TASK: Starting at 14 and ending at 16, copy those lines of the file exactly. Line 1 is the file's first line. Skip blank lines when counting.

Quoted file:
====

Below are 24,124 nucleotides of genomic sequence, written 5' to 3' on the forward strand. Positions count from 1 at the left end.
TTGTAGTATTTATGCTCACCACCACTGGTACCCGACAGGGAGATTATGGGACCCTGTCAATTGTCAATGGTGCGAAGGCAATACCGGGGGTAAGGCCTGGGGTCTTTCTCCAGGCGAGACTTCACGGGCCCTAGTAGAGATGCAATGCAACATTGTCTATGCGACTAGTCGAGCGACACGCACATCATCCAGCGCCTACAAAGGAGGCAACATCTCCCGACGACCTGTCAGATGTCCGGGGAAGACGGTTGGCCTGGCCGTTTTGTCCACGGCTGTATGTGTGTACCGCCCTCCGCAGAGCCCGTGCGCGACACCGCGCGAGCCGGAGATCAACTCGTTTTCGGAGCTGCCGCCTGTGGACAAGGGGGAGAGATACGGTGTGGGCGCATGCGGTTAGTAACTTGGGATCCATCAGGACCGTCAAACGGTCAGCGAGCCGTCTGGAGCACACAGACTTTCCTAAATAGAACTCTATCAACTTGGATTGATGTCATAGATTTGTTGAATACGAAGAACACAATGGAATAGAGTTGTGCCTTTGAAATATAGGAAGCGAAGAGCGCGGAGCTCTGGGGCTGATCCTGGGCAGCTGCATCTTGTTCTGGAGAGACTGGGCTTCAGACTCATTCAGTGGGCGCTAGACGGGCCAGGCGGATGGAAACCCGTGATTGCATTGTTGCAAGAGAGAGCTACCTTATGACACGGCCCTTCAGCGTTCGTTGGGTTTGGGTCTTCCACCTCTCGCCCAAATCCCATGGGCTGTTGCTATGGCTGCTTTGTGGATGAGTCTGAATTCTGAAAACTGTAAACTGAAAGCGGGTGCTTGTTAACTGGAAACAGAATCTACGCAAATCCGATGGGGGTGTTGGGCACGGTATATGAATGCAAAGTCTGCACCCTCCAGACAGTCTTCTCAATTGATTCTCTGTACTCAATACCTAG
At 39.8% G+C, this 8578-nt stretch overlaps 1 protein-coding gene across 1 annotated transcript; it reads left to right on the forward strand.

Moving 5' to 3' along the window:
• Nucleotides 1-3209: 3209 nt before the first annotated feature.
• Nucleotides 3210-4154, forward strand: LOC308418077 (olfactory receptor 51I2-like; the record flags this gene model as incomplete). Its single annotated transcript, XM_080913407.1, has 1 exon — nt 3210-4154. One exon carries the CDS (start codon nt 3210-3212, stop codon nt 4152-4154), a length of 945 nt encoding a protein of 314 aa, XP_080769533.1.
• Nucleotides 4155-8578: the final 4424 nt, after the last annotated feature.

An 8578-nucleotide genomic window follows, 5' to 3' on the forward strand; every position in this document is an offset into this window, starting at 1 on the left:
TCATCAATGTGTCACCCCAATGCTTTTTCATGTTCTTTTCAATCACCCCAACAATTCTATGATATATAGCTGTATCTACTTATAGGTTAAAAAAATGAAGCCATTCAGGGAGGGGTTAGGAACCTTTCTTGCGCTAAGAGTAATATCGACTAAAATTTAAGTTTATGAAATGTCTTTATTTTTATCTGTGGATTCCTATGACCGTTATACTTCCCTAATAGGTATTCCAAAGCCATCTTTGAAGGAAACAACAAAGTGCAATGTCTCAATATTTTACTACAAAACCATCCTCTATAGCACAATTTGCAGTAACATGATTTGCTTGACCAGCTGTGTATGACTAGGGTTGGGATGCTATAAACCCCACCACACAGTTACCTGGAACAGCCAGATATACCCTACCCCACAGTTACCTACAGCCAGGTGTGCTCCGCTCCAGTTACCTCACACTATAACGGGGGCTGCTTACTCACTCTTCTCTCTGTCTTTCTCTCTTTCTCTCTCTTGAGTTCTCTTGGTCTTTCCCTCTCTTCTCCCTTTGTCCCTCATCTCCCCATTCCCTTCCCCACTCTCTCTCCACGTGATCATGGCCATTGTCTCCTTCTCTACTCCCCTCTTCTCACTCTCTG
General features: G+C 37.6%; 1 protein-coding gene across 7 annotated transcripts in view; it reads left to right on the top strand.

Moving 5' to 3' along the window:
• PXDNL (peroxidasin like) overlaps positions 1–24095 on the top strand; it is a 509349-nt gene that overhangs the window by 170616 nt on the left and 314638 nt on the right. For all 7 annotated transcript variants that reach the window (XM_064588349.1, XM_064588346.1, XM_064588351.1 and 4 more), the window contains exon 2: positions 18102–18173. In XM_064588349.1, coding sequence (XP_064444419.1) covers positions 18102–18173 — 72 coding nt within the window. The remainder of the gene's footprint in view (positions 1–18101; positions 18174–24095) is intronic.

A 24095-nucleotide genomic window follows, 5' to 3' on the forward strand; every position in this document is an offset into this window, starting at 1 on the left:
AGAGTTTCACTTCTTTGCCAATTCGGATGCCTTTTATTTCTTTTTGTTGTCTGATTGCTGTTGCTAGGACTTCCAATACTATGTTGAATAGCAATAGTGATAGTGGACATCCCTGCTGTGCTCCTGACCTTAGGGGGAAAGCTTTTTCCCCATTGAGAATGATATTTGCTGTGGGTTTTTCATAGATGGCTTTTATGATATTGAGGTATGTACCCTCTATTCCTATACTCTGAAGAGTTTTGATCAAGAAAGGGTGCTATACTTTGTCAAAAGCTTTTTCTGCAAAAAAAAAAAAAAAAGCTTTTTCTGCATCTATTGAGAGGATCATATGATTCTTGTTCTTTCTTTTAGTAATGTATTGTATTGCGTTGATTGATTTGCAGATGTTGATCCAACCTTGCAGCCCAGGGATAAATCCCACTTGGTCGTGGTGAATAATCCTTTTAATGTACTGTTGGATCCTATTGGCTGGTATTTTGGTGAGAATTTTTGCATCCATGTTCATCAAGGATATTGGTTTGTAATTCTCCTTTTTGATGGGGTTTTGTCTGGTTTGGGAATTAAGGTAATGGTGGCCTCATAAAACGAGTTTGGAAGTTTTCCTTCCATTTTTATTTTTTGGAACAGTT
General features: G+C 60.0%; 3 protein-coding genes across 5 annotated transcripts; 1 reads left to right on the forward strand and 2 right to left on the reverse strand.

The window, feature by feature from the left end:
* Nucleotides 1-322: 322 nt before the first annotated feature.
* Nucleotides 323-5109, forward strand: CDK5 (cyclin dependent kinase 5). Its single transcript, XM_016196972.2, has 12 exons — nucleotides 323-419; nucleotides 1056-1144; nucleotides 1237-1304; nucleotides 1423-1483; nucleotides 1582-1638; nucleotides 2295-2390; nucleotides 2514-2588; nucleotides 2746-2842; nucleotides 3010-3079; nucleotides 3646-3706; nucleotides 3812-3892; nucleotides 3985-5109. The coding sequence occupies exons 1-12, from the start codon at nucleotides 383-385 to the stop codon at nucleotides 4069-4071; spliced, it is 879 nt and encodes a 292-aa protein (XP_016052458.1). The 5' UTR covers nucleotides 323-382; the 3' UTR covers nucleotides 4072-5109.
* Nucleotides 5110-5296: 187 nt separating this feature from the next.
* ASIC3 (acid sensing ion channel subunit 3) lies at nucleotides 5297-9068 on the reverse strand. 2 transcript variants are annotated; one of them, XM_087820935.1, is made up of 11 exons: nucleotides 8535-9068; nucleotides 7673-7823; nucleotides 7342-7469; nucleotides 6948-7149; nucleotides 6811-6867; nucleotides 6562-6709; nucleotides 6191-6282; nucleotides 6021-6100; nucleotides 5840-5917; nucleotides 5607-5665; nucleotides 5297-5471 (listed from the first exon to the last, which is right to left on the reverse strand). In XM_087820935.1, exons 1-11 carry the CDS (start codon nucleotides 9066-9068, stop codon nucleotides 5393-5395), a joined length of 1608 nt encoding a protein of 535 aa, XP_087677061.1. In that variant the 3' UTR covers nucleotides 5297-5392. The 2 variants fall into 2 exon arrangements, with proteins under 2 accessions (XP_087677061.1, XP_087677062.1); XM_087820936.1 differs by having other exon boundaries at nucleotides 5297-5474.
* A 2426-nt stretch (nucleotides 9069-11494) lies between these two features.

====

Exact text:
AGAGTTTCACTTCTTTGCCAATTCGGATGCCTTTTATTTCTTTTTGTTGTCTGATTGCTGTTGCTAGGACTTCCAATACTATGTTGAATAGCAATAGTGATAGTGGACATCCCTGCTGTGCTCCTGACCTTAGGGGGAAAGCTTTTTCCCCATTGAGAATGATATTTGCTGTGGGTTTTTCATAGATGGCTTTTATGATATTGAGGTATGTACCCTCTATTCCTATACTCTGAAGAGTTTTGATCAAGAAAGGGTGCTATACTTTGTCAAAAGCTTTTTCTGCAAAAAAAAAAAAAAAAGCTTTTTCTGCATCTATTGAGAGGATCATATGATTCTTGTTCTTTCTTTTAGTAATGTATTGTATTGCGTTGATTGATTTGCAGATGTTGATCCAACCTTGCAGCCCAGGGATAAATCCCACTTGGTCGTGGTGAATAATCCTTTTAATGTACTGTTGGATCCTATTGGCTGGTATTTTGGTGAGAATTTTTGCATCCATGTTCATCAAGGATATTGGTTTGTAATTCTCCTTTTTGATGGGGTTTTGTCTGGTTTGGGAATTAAGGTAATGGTGGCCTCATAAAACGAGTTTGGAAGTTTTCCTTCCATTTTTATTTTTTGGAACAGTT
General features: G+C 60.0%; 3 protein-coding genes across 5 annotated transcripts; 1 reads left to right on the forward strand and 2 right to left on the reverse strand.

The window, feature by feature from the left end: